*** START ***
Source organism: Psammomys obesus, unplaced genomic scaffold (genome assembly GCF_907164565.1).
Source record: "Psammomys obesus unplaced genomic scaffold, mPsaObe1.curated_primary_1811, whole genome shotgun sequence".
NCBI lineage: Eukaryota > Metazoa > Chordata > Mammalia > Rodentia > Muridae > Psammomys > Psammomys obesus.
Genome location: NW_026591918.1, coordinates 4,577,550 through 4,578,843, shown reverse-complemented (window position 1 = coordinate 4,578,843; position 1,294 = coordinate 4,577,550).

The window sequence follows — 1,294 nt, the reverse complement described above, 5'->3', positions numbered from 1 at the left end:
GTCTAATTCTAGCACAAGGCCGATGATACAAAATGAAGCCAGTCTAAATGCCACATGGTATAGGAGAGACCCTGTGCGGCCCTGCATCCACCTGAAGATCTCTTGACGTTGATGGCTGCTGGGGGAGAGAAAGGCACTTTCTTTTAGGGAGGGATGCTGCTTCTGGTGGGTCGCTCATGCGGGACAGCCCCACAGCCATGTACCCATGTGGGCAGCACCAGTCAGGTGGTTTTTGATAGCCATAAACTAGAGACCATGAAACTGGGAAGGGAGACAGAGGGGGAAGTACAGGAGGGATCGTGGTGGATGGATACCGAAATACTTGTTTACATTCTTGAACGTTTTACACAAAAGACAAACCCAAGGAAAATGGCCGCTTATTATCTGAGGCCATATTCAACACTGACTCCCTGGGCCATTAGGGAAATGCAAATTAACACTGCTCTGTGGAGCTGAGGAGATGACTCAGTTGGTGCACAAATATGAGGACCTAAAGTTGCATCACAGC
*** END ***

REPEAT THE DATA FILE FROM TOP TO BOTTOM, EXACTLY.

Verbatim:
Source organism: Psammomys obesus, unplaced genomic scaffold (genome assembly GCF_907164565.1).
Source record: "Psammomys obesus unplaced genomic scaffold, mPsaObe1.curated_primary_1811, whole genome shotgun sequence".
NCBI lineage: Eukaryota > Metazoa > Chordata > Mammalia > Rodentia > Muridae > Psammomys > Psammomys obesus.
Genome location: NW_026591918.1, coordinates 4,577,550 through 4,578,843, shown reverse-complemented (window position 1 = coordinate 4,578,843; position 1,294 = coordinate 4,577,550).

The window sequence follows — 1,294 nt, the reverse complement described above, 5'->3', positions numbered from 1 at the left end:
GTCTAATTCTAGCACAAGGCCGATGATACAAAATGAAGCCAGTCTAAATGCCACATGGTATAGGAGAGACCCTGTGCGGCCCTGCATCCACCTGAAGATCTCTTGACGTTGATGGCTGCTGGGGGAGAGAAAGGCACTTTCTTTTAGGGAGGGATGCTGCTTCTGGTGGGTCGCTCATGCGGGACAGCCCCACAGCCATGTACCCATGTGGGCAGCACCAGTCAGGTGGTTTTTGATAGCCATAAACTAGAGACCATGAAACTGGGAAGGGAGACAGAGGGGGAAGTACAGGAGGGATCGTGGTGGATGGATACCGAAATACTTGTTTACATTCTTGAACGTTTTACACAAAAGACAAACCCAAGGAAAATGGCCGCTTATTATCTGAGGCCATATTCAACACTGACTCCCTGGGCCATTAGGGAAATGCAAATTAACACTGCTCTGTGGAGCTGAGGAGATGACTCAGTTGGTGCACAAATATGAGGACCTAAAGTTGCATCACAGC